Beit Hanun tragedy brings Fatah, Hamas closer together

Unity government considered closer than ever after series of meetings between Abbas, Haniyeh.

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November 9, 2006 13:15
3 minute read.
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Wednesday's tragic incident in Beit Hanun, in which 19 civilians were killed when stray IDF shells hit their homes, has brought Hamas and Fatah closer than ever to reaching a deal on a Palestinian unity government, Palestinian Authority officials said on Thursday. They said PA Chairman Mahmoud Abbas, who returned to Ramallah on Thursday after spending the last few days in Gaza City, met twice with Hamas Prime Minister Ismail Haniyeh to put the final touches on an initial agreement over the formation of a unity government that the two reached earlier this month.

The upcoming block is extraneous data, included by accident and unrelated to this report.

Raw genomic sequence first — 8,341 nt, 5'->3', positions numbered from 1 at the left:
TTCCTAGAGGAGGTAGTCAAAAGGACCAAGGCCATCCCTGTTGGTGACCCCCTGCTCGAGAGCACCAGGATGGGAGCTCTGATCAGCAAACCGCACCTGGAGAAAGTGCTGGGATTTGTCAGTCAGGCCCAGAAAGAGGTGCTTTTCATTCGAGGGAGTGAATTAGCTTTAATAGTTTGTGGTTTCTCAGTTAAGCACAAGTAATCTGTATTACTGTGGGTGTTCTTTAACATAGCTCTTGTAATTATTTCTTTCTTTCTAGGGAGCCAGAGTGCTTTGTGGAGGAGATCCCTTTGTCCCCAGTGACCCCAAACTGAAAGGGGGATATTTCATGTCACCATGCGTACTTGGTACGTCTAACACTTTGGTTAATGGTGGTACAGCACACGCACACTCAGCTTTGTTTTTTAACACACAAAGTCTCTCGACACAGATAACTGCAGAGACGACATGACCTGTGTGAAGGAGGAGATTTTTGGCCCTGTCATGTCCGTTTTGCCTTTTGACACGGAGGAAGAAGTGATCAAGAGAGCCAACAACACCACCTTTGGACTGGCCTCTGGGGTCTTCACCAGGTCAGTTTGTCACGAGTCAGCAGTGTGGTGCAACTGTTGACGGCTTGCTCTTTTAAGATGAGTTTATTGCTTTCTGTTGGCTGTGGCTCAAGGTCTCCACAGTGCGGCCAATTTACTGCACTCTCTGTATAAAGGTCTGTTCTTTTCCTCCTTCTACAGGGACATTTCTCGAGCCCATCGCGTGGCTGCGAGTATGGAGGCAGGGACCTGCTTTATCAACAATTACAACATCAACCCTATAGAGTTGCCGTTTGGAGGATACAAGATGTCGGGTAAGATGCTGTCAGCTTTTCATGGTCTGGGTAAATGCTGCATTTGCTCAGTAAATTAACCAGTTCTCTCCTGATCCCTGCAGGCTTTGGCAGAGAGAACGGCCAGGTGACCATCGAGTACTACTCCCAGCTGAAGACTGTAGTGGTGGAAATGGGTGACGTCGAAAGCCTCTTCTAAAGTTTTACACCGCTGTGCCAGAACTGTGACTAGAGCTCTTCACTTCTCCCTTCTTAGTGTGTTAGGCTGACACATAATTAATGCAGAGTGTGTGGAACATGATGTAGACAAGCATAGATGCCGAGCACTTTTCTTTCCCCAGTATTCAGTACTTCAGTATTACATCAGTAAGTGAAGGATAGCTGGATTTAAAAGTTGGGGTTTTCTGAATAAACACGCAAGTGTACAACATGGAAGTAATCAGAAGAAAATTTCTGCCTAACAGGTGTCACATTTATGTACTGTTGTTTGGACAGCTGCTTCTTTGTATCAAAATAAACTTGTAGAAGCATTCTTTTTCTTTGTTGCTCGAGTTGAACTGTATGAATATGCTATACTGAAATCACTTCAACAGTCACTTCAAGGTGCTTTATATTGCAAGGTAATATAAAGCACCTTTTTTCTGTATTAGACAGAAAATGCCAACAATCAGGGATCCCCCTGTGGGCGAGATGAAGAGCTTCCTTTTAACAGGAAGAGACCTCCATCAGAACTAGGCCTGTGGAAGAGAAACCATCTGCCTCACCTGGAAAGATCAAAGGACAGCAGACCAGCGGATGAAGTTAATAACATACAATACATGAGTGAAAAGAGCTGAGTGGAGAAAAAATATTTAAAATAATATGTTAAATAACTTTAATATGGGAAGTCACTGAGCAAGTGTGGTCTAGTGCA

• IDF fire kills 20 Palestinians in Gaza Before the Beit Hanun killings, Abbas and Haniyeh were still reported to be at odds over some of the details concerning the proposed government. The two, for instance, were still unable to agree on the identity of the new prime minister, although Abbas had agreed to allow Hamas to name its own representatives in the new government. However, since the incident, Abbas and Haniyeh, in a rare show of unity, have held a series of meetings in Gaza City. Moreover, the two have gone on joint tours, including one where they publicly donated blood for the victims of Beit Hanun. In yet another sign of rapprochement between the two parties, Abbas phoned Syria-based Hamas leader Khaled Mashaal on Thursday and discussed the unity government idea with him. The conversation was held in the presence of Haniyeh and other Hamas and Fatah leaders. "The Beit Hanun killings have been good for Palestinian unity," a PA official told The Jerusalem Post. "Ironically and sadly, something good has come out of it. I believe we are now days away from signing a final deal on a unity government that will consist largely of independents and technocrats." Another PA official pointed out that the phone conservation between Abbas and Mashaal was "extremely significant" because it was the first time in months that the two had talked. Attempts over the past few weeks by several Arab countries, including Egypt, Qatar and Saudi Arabia to arrange a meeting between the two had failed. Relations between Abbas and Mashaal have been strained ever since the latter accused the PA chairman of being part of an Israeli-American scheme to bring down the Hamas government. The most recent attempt to hold a sulha [reconciliation] between the two was made in Qatar, which has strong relations with the Hamas leadership as well as Abbas's Fatah party. The attempt failed after Mashaal turned down Abbas's demand to apologize publicly for his previous allegations. Mustapha Barghouti, an independent legislator who was present during the phone conversation between Abbas and Mashaal, said the two reached an agreement on the "bases and mechanisms" of the unity government. "Abbas briefed Mashaal on the initial agreement that he had reached with Haniyeh," he said. It was a very positive conversation." Hamas spokesman Ghazi Hamad pointed out that Abbas and Haniyeh met three times over the past 24 hours and managed to overcome many of the obstacles hindering the announcement of a unity government. Describing the talks as fruitful and positive, Hamad said Hamas presented Abbas with a list of its candidates for the premiership and ministers in the new government. The renewed harmony between Hamas and Fatah comes as representatives of the two sides continued to issue calls for launching terror attacks inside Israel in retaliation for the Beit Hanun killings. Mashaal himself also threatened to resume terror attacks and suicide bombings in Israel during a press conference in Damascus on Wednesday. Meanwhile, the Palestinians went on a three-day mourning strike on Thursday over the killings. In various parts of the West Bank, youths hurled stones at soldiers and barricaded themselves behind burning tires. No one was hurt. In east Jerusalem, two policemen were lightly injured by stones during a protest on the main Salah a-Din Street. At least 200 schoolgirls staged a sit-in strike at the Temple Mount and later marched peacefully toward Damascus Gate in the Old City.

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